The renal vasculature is unusually complex with rich arteriolar flow to the cortex in excess of metabolic requirements, consistent with its primary function as a filtering organ. After delivering blood to cortical glomeruli, the postglomerular circulation supplies deeper medullary segments that support energy-dependent solute transport at multiple levels of the renal tubule. These postglomerular vessels carry less blood, and high oxygen consumption leaves the deeper medullary regions at the margin of hypoxemia. Vascular disorders that commonly threaten the blood supply of the kidney include large-vessel atherosclerosis, fibromuscular diseases, and embolic disorders. Microvascular injury, including inflammatory and primary hematologic disorders, is described in Chap. 311.
The glomerular capillary endothelium shares susceptibility to oxidative stress, pressure injury, and inflammation with other vascular territories. Rates of urinary albumin excretion (UAE) are predictive of systemic atherosclerotic disease events. Increased UAE may develop years before cardiovascular events. UAE and the risk of cardiovascular events are both reduced with pharmacologic therapy such as statins. Experimental studies demonstrate functional changes and rarefaction of renal microvessels under conditions of accelerated atherosclerosis and/or compromise of proximal perfusion pressures with large-vessel disease (Fig. 272-1).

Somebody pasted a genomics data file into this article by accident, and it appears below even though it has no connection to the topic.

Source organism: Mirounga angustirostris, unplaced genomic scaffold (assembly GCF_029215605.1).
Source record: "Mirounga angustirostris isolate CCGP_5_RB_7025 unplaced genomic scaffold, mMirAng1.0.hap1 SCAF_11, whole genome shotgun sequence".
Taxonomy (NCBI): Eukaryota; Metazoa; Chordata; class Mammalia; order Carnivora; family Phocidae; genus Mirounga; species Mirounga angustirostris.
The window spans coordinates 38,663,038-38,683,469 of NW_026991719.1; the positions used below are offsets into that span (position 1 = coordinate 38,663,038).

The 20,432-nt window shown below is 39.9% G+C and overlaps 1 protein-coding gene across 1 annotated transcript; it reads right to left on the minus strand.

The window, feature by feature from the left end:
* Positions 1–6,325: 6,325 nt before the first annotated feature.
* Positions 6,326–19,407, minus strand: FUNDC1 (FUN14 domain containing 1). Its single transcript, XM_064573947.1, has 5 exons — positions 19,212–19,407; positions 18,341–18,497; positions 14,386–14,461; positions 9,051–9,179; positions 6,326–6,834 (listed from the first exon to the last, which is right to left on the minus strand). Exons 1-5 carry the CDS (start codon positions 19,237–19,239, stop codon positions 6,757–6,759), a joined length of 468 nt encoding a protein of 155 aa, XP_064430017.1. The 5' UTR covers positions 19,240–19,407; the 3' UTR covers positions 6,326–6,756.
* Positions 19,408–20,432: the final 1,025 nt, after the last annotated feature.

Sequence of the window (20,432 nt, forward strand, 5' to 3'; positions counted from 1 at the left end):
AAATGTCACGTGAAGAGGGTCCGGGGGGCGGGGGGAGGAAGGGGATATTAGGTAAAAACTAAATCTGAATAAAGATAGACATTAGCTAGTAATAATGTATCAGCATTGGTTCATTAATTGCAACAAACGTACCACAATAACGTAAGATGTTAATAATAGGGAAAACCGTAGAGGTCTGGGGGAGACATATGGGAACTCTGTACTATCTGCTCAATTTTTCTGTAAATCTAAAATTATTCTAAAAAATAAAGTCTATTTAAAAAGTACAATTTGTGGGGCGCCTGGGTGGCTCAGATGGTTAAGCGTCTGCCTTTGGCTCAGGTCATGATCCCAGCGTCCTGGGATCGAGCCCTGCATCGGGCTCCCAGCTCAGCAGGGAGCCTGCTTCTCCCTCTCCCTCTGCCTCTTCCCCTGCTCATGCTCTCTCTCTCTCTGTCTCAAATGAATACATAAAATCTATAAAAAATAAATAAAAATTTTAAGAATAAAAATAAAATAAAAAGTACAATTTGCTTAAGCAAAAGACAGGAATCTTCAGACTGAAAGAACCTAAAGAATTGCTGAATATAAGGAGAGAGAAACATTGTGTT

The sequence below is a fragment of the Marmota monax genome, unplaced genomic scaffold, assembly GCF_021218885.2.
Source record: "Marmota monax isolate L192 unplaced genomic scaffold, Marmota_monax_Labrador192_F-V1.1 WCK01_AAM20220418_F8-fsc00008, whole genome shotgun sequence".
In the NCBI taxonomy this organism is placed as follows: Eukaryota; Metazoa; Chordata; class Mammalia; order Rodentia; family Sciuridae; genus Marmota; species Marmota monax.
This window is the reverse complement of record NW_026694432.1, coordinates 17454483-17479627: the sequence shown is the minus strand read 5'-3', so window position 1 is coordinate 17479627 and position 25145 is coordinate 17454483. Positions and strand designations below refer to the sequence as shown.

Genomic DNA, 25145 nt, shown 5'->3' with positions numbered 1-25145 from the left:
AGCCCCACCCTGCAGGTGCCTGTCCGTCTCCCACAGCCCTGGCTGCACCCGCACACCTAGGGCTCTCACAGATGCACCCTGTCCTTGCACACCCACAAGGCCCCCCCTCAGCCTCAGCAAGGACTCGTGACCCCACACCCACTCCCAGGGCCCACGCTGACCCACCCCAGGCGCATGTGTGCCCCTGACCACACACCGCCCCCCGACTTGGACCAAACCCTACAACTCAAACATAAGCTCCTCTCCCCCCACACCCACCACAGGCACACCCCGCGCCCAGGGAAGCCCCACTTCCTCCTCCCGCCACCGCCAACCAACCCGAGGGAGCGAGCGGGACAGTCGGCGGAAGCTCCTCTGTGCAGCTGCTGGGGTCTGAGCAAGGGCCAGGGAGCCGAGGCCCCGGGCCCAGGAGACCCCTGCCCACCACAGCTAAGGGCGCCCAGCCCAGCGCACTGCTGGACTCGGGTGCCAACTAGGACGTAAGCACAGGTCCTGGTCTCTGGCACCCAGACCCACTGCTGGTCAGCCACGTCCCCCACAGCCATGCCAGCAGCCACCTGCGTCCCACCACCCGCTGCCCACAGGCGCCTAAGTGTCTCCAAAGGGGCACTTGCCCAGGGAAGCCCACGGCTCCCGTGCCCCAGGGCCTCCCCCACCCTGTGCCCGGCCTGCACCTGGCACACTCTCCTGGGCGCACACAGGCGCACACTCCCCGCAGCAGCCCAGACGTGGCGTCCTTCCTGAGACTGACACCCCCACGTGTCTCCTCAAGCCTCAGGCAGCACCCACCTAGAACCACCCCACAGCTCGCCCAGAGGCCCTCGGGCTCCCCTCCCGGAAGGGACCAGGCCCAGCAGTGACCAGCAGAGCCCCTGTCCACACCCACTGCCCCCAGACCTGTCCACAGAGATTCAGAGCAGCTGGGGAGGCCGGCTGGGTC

Examples of micro-CT images from vessels defined by radiopaque casts injected into the renal vasculature. These illustrate the complex, dense cortical capillary network supplying the kidney cortex that can either proliferate or succumb to rarefaction under the influence of atherosclerosis and/or occlusive disease. Changes in blood supply are followed by tubulointerstitial fibrosis and loss of kidney function. MV, microvascular. (From LO Lerman, AR Chade: Curr Opin Nephrol Hyper 18:160, 2009, with permission.)
Large-vessel renal artery occlusive disease can result from extrinsic compression of the vessel, intimal dissection, fibromuscular dysplasia (FMD), or, most commonly, atherosclerotic disease. Any disorder that reduces perfusion pressure to the kidney can activate mechanisms that tend to restore renal pressures at the expense of developing systemic hypertension. Because restoration of perfusion pressures can reverse these pathways, renal artery stenosis is considered a specifically treatable “secondary” cause of hypertension.
Renal artery stenosis is common and often has only minor hemodynamic effects. FMD is reported in 3–5% of normal subjects presenting as potential kidney donors without hypertension. It may present clinically with hypertension in younger individuals (between age 15 and 50), most often women. FMD does not often threaten kidney function, but sometimes produces total occlusion and can be associated with renal artery aneurysms. Atherosclerotic renal artery stenosis (ARAS) is common in the general population (6.8% of a community-based sample above age 65). The prevalence increases with age and for patients with other vascular conditions such as coronary artery disease (18–23%) and/or peripheral aortic or lower extremity disease (>30%). If untreated, ARAS progresses in nearly 50% of cases over a 5-year period, sometimes to total occlusion. Intensive treatment of arterial blood pressure ...